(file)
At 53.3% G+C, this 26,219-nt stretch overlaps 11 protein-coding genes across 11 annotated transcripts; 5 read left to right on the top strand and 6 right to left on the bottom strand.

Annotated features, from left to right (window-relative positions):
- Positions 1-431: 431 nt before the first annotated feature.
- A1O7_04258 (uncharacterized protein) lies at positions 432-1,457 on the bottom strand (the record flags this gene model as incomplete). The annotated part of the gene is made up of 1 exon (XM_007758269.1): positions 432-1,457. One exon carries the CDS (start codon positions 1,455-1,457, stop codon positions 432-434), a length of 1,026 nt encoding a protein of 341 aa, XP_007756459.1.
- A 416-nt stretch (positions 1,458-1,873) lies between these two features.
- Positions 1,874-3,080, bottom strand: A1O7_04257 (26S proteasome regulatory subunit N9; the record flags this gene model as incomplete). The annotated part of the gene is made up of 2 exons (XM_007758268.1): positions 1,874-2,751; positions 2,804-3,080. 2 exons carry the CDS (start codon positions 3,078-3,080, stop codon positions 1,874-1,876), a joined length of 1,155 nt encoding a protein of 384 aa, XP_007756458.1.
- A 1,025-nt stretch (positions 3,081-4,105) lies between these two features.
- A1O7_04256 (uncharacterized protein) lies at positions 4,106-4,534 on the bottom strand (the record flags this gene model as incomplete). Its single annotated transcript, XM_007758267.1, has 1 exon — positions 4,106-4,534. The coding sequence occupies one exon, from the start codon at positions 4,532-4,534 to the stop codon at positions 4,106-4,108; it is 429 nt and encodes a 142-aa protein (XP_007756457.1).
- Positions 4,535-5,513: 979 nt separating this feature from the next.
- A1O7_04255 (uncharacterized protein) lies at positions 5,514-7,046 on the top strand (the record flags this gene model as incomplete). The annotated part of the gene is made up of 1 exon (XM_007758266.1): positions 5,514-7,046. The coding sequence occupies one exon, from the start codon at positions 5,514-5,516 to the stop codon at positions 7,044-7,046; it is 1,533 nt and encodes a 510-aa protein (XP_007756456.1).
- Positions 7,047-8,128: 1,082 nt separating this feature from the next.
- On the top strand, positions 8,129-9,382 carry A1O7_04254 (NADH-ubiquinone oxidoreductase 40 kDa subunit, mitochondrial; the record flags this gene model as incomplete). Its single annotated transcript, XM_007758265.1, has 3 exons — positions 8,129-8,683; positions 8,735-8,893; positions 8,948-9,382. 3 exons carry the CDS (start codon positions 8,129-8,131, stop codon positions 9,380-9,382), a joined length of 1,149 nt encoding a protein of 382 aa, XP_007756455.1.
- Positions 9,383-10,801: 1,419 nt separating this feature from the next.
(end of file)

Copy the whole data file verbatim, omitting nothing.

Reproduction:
At 53.3% G+C, this 26,219-nt stretch overlaps 11 protein-coding genes across 11 annotated transcripts; 5 read left to right on the top strand and 6 right to left on the bottom strand.

Annotated features, from left to right (window-relative positions):
- Positions 1-431: 431 nt before the first annotated feature.
- A1O7_04258 (uncharacterized protein) lies at positions 432-1,457 on the bottom strand (the record flags this gene model as incomplete). The annotated part of the gene is made up of 1 exon (XM_007758269.1): positions 432-1,457. One exon carries the CDS (start codon positions 1,455-1,457, stop codon positions 432-434), a length of 1,026 nt encoding a protein of 341 aa, XP_007756459.1.
- A 416-nt stretch (positions 1,458-1,873) lies between these two features.
- Positions 1,874-3,080, bottom strand: A1O7_04257 (26S proteasome regulatory subunit N9; the record flags this gene model as incomplete). The annotated part of the gene is made up of 2 exons (XM_007758268.1): positions 1,874-2,751; positions 2,804-3,080. 2 exons carry the CDS (start codon positions 3,078-3,080, stop codon positions 1,874-1,876), a joined length of 1,155 nt encoding a protein of 384 aa, XP_007756458.1.
- A 1,025-nt stretch (positions 3,081-4,105) lies between these two features.
- A1O7_04256 (uncharacterized protein) lies at positions 4,106-4,534 on the bottom strand (the record flags this gene model as incomplete). Its single annotated transcript, XM_007758267.1, has 1 exon — positions 4,106-4,534. The coding sequence occupies one exon, from the start codon at positions 4,532-4,534 to the stop codon at positions 4,106-4,108; it is 429 nt and encodes a 142-aa protein (XP_007756457.1).
- Positions 4,535-5,513: 979 nt separating this feature from the next.
- A1O7_04255 (uncharacterized protein) lies at positions 5,514-7,046 on the top strand (the record flags this gene model as incomplete). The annotated part of the gene is made up of 1 exon (XM_007758266.1): positions 5,514-7,046. The coding sequence occupies one exon, from the start codon at positions 5,514-5,516 to the stop codon at positions 7,044-7,046; it is 1,533 nt and encodes a 510-aa protein (XP_007756456.1).
- Positions 7,047-8,128: 1,082 nt separating this feature from the next.
- On the top strand, positions 8,129-9,382 carry A1O7_04254 (NADH-ubiquinone oxidoreductase 40 kDa subunit, mitochondrial; the record flags this gene model as incomplete). Its single annotated transcript, XM_007758265.1, has 3 exons — positions 8,129-8,683; positions 8,735-8,893; positions 8,948-9,382. 3 exons carry the CDS (start codon positions 8,129-8,131, stop codon positions 9,380-9,382), a joined length of 1,149 nt encoding a protein of 382 aa, XP_007756455.1.
- Positions 9,383-10,801: 1,419 nt separating this feature from the next.